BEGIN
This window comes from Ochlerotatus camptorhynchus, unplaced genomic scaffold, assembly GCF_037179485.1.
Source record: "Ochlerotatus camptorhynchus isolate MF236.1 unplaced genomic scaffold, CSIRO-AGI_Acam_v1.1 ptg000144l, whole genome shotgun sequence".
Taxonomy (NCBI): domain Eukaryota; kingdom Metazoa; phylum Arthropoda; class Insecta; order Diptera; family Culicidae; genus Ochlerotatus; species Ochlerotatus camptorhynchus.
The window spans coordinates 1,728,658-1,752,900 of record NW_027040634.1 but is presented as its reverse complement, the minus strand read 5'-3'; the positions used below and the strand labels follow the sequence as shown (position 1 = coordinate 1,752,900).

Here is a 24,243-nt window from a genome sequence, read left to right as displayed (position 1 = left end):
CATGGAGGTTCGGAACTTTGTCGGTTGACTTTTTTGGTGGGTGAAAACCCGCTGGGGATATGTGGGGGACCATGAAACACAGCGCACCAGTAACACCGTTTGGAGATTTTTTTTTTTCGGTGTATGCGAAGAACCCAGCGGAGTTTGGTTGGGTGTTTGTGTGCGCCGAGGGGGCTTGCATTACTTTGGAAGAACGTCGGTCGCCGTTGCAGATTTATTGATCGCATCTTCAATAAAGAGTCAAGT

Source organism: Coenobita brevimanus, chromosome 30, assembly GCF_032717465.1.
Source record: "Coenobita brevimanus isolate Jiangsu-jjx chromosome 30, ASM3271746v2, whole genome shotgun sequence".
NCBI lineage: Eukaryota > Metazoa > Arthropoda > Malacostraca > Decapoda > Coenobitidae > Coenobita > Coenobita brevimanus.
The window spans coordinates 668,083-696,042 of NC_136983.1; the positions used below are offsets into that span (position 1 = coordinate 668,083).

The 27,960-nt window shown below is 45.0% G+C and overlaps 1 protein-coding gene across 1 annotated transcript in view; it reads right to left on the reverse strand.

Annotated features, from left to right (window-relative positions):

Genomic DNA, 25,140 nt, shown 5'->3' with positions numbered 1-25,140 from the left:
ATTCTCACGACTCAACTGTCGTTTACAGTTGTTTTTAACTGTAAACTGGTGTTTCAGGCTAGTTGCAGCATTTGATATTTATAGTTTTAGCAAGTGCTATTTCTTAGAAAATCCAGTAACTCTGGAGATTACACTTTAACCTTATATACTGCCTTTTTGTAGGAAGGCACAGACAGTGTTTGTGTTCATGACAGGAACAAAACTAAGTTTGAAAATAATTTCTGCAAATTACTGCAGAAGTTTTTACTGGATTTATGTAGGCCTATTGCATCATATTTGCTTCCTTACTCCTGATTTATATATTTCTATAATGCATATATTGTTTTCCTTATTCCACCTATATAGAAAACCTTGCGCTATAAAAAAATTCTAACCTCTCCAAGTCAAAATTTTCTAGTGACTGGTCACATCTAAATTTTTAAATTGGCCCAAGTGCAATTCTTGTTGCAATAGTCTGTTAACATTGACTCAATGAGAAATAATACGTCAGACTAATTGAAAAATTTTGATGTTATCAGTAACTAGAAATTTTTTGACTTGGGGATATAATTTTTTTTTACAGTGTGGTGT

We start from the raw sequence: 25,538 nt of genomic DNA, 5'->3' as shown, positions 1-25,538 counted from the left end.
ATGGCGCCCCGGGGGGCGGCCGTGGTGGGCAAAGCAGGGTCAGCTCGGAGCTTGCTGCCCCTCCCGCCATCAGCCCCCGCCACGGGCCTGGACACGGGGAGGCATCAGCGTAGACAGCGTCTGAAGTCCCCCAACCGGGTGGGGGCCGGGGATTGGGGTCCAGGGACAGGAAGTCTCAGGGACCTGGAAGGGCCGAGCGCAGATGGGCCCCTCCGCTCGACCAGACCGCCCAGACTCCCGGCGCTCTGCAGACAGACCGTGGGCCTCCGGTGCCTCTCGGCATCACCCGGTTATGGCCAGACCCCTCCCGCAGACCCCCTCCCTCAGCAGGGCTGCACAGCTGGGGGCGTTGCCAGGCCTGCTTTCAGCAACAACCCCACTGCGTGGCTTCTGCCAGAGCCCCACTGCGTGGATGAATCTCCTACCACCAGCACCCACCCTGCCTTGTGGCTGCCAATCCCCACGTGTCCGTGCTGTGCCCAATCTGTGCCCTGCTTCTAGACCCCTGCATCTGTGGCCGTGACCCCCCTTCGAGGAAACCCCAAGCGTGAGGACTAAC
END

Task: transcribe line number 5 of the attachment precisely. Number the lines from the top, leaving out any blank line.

Here is a 24,243-nt window from a genome sequence, read left to right as displayed (position 1 = left end):